Fasting also increases levels of a hormone called ‘brain-derived neurotrophic factor’ (BDNF)[xi], a deficiency of which has been implicated in depression and various other similar problems. New brain neurons get formulated, which is a process called ‘neurogenesis.’ What’s more, neuroplasticity – the brain’s ability to form neural connections – benefits from this as well due to BDNF[xii].
All that being said, fasting bolsters brain power and gives protection for neurodegenerative disease while mitigating cognitive decline.
By the same token, fasting improves longevity. If autophagy and HGH are running rampant, then your body will experience less oxidative stress and inflammation, including ‘sarcopenia’ (muscle loss) which is are one of the biggest contributing factors to aging.
Fasting induces oxidative stress because of producing a surge in free radicals – the molecules mostly associated with aging. This further stimulates a gene called SIRT3[xiii] to increase the production of ‘sirtuins,’ which are protective proteins of longevity. In mice they extend lifespan. There are no studies in humans but the effects may be similar.
The rise in free radicals is actually beneficial because they trigger protective pathways. If the body is intermittently exposed to low levels of oxidative stress it can build a better response and cope with it better.
When you abstain an organism from calories for a certain period of time, their expected life span will increase by 30%, but they will eventually still starve to death. The key to actually gaining any benefits from this abstinence is to do it intermittently.
3 Day Fast Without Getting Hungry
After reading all of those benefits, how do you feel now? Is there still an impeding feeling of resistance and fear? Or have you overcome the belief that fasting is bad and dangerous?
Whatever the case may be, you probably still want to know how to actually do it. To satiate your now reinvigorated thirst for knowledge and stray off hunger, I’ll give you an easy guide to fasting for 3 days.
The 3 Day Fast Formula
The First 24 Hours
- The night before, have a low carb dinner so your glycogen stores would be slightly empty already. This will make your body enter into ketosis and induce autophagy that much quicker.
- Wake up the following morning and drink a cup of water with a pinch of sea salt in it. This is done as to replenish your electrolytes and reduce cortisol.
- Wait 1-2 hours and have a cup of green tea or herbal tea. Black tea has more caffeine in it so you would want to wait slightly longer for that.
- Drinking sparkling water is also an amazing way to reduce hunger to zero
- If you get your first real hunger sign, then drink some more water and wait for 15 minutes. If the feeling subsists, then have a cup of black coffee
- You can drink decaf throughout the day as well but don’t drink it as a substitute for water or tea. The max should be 2-4 cups of coffee a day because it still dehydrates you.
A Word on Non-Caloric Sweeteners
Avoid diet-sodas or other artificial sweeteners. Despite their non-caloric content they still give rise to insulin, creating a placebo-like fed state.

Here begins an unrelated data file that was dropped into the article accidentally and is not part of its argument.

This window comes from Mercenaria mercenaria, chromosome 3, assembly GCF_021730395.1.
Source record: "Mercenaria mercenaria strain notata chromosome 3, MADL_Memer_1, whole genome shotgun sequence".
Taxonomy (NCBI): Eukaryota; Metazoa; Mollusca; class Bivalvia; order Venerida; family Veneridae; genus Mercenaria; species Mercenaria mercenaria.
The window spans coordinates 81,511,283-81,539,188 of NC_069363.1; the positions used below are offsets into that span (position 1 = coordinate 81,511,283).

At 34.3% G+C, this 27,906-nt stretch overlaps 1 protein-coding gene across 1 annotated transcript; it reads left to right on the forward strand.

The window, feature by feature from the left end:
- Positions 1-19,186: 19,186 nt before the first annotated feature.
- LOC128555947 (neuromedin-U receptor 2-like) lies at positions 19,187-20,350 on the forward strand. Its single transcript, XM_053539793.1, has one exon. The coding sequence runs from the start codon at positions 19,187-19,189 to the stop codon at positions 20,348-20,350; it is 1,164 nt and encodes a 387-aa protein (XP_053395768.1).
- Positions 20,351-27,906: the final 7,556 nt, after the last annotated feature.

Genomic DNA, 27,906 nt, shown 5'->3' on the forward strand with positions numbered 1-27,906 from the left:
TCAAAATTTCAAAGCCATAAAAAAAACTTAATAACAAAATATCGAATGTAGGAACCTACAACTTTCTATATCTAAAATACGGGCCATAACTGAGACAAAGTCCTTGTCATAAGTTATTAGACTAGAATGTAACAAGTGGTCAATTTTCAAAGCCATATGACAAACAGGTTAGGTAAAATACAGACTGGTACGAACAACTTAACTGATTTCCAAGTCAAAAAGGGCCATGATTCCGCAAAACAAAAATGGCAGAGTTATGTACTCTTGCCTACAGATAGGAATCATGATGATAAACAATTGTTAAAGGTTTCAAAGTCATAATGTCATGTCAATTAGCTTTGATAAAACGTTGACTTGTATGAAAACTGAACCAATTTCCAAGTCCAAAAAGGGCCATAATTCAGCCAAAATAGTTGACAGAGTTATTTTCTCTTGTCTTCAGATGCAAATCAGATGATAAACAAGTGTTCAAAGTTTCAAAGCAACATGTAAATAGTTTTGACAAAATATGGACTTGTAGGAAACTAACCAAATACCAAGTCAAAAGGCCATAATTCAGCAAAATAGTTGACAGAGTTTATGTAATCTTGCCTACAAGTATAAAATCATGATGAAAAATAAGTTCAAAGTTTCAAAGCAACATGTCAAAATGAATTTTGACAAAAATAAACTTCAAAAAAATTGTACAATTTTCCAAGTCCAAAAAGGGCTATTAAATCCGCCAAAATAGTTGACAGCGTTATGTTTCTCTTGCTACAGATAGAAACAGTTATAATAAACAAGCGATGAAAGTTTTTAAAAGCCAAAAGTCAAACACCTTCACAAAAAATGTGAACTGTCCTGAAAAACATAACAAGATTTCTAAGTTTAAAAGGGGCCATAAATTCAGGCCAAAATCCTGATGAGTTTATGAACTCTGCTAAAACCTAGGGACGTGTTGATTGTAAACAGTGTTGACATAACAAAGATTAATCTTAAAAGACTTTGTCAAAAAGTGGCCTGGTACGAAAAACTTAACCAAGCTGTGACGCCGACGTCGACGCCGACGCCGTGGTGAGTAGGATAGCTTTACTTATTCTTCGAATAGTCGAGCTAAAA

- Be productive. Do paperwork, read books, write something or anything else that keeps your mind busy.
- Go for a walk. Low intensity walking will increase fat burning in a fasted state and will thus actually make you feel like you’ve eaten.
- Use apple cider vinegar to stray off hunger once it gets too difficult. get a glass of warm water and add 1-2 teaspoons of apple cider vinegar. Any more than that may have some unwanted consequences, so don’t go overboard.
- Brushing your teeth is another option.
- At the 20 hour mark. You can have a warm glass of lemon water or bone broth. Adding a teaspoon of turmeric, ginger and cinnamon (in total) is also very cleansing. This is so called “dinner.”
To be honest, the first 24-hours are the only difficult part of an extended fast. This is due to your body still being geared towards burning its own glycogen supply. After this gets depleted, you enter into a deeper state of ketosis and gain access to your abundant fuel stores.
The Second Day
If you make it to bed at the end of the first day without feeling excruciating pain and hunger, you can consider the fast already a success. To be honest, it’s all downhill from there because your body will be buzzing with those endogenous ketones.
Follow the same bulletpoints mentioned above and you’ll be glorious. At the second day, your mind will also have been refreshed and reinvigorated. Although having not eaten anything for 30+ hours by now, your mind is still very sharp and clear. Of course, there are some limitations to this but, given the circumstances, you’ll feel quite amazing. The reason is that elevated ketone bodies lead to the accumulation of acetoacetic acid that produces a mild intoxication similar to that of ethanol[xiv].
What gets people most during fasting are social pressures and food signals from the environment. If your family is cooking a nice steak dinner with some steaming vegetables, then you’ll definitely get the urge to simply quit it and give in. What’s more, getting the runs over even just looking at food may cause an insulin response – that placebo effect is that strong.
So, unless you have the mental fortitude and sheer willpower to sit in front of a cake without having the desire to eat it (a feat of Agogean discipline), you would want to be in an environment with as little food induced stimulation as possible. Spend the time in solitude or have a short retreat.
Going to bed at the end of the second day isn’t nearly as hard as during the first. Your body will have already adapted to creating energy from within and, what’s more, your mind has come out of the habit of eating.